Fulshear has just been incredibly beneficial for me. I was really wary when I got there and really scared and anxious. I was miserable when I first got there. I was upset all the time and thinking “I don’t want to be here, I’m turning 21. I shouldn’t be in treatment, I should be out living my life.” And it’s because of treatment that I am able to do this stuff now. After I graduated I really began to live my life. Before, I didn’t really know who I was, which was part of why I hated myself. I didn’t know so much about myself because learning about myself was blocked by my mental illness and all of these strong emotions that I didn’t know what to do with. Starting in the middle of treatment, I learned something every day about myself, and I love myself that much more. And I’m not used to it. I’m not used to being happy. I’m still not. I’m definitely getting used to it, but sometimes it still feels weird to be happy. And it’s really weird, sometimes I find myself wishing I was sad! I’m having the time of my life and I’m thriving as an adult, and I think it’s just the residual comfort and familiarity of depression and anxiety. I don’t want to live like that, and I haven’t. That seed is always going to be there — I’m still mentally ill — but I know how to deal with it and I know how to live with it, and I use it to my advantage.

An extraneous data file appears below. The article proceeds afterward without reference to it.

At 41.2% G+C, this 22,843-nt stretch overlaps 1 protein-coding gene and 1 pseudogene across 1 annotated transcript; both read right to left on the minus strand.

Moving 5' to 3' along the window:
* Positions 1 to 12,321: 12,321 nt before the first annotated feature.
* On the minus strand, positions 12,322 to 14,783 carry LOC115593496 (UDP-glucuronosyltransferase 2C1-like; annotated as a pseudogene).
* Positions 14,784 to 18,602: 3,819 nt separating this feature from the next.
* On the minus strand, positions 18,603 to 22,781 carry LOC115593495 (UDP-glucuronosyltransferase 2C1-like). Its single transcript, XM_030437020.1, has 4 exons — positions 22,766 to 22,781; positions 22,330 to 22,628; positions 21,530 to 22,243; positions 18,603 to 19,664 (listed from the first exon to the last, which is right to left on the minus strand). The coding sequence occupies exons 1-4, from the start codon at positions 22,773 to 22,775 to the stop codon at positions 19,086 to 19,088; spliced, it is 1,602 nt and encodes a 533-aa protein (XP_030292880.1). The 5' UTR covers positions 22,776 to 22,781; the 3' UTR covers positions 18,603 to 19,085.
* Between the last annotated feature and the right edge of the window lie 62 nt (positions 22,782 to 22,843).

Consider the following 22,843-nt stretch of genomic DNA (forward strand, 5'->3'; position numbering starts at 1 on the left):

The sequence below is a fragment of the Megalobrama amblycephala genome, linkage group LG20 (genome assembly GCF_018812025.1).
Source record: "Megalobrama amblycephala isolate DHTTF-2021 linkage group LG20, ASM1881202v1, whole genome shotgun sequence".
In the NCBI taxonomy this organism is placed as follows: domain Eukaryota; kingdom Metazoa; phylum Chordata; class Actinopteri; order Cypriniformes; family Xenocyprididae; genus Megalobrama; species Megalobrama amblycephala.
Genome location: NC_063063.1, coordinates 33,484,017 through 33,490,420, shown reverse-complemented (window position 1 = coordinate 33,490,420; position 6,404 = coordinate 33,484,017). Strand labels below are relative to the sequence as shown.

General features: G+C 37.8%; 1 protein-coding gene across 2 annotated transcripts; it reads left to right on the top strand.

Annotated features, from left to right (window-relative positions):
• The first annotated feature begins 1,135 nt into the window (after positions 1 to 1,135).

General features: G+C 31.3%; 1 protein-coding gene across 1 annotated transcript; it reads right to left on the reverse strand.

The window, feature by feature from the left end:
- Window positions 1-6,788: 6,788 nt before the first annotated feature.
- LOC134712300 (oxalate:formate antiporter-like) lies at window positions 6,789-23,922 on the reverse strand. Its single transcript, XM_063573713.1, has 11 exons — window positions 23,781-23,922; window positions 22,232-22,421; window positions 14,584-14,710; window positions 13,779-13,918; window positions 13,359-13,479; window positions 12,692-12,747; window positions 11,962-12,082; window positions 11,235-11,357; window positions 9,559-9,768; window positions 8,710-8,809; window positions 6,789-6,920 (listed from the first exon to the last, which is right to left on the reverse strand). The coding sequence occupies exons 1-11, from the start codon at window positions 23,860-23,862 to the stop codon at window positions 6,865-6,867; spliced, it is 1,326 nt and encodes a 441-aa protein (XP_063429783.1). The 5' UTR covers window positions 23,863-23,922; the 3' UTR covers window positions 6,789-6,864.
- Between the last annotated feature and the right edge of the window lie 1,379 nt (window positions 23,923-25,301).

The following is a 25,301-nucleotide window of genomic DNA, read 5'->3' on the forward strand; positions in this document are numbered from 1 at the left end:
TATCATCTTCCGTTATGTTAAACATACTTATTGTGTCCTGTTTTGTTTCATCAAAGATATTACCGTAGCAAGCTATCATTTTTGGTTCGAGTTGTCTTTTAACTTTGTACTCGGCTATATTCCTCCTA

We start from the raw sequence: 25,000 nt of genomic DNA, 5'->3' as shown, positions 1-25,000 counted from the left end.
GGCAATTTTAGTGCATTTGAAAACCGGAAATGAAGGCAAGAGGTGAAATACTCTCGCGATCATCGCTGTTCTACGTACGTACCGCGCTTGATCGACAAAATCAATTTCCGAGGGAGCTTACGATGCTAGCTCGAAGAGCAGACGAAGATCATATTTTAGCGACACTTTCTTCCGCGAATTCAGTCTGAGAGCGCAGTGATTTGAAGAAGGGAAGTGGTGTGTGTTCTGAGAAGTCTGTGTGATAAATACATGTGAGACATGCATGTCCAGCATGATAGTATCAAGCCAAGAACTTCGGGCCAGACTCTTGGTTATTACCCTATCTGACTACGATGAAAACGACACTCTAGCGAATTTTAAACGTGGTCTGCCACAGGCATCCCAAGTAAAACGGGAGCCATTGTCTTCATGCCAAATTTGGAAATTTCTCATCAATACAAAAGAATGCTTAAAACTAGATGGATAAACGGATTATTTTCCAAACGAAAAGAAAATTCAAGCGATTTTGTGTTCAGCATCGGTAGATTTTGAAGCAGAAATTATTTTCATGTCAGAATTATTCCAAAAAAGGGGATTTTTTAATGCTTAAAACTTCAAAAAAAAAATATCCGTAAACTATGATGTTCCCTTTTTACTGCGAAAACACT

"it’s because of treatment that I am able to do this stuff now. After I graduated I really began to live my life."

I’m a much more responsible, happy person. My parents trust me, which is something I’m not used to. I’m getting along really well with my parents. My brother and I are closer than we’ve ever been. My sister is still reluctant to talk to me, she still holds a grudge, but things have been better as of a couple months go, which I’m really, really grateful for and excited about. And my dog! My dog has noticeably spent more time with me because I’ve stopped yelling all the time. She sleeps in my room with me sometimes when I’m home, she’s a lot more excited to see me, she’s a lot more willing to spend time around me, and everyone has noticed that. My happiness, and just my overall general stability, makes it that much easier to support my friends and people who need me. It’s really improved my life all around and in every single aspect of it. Fulshear has honest-to-God changed my life and it’s made me a much happier and better person.

"My happiness, and just my overall general stability, makes it that much easier to support my friends and people who need me"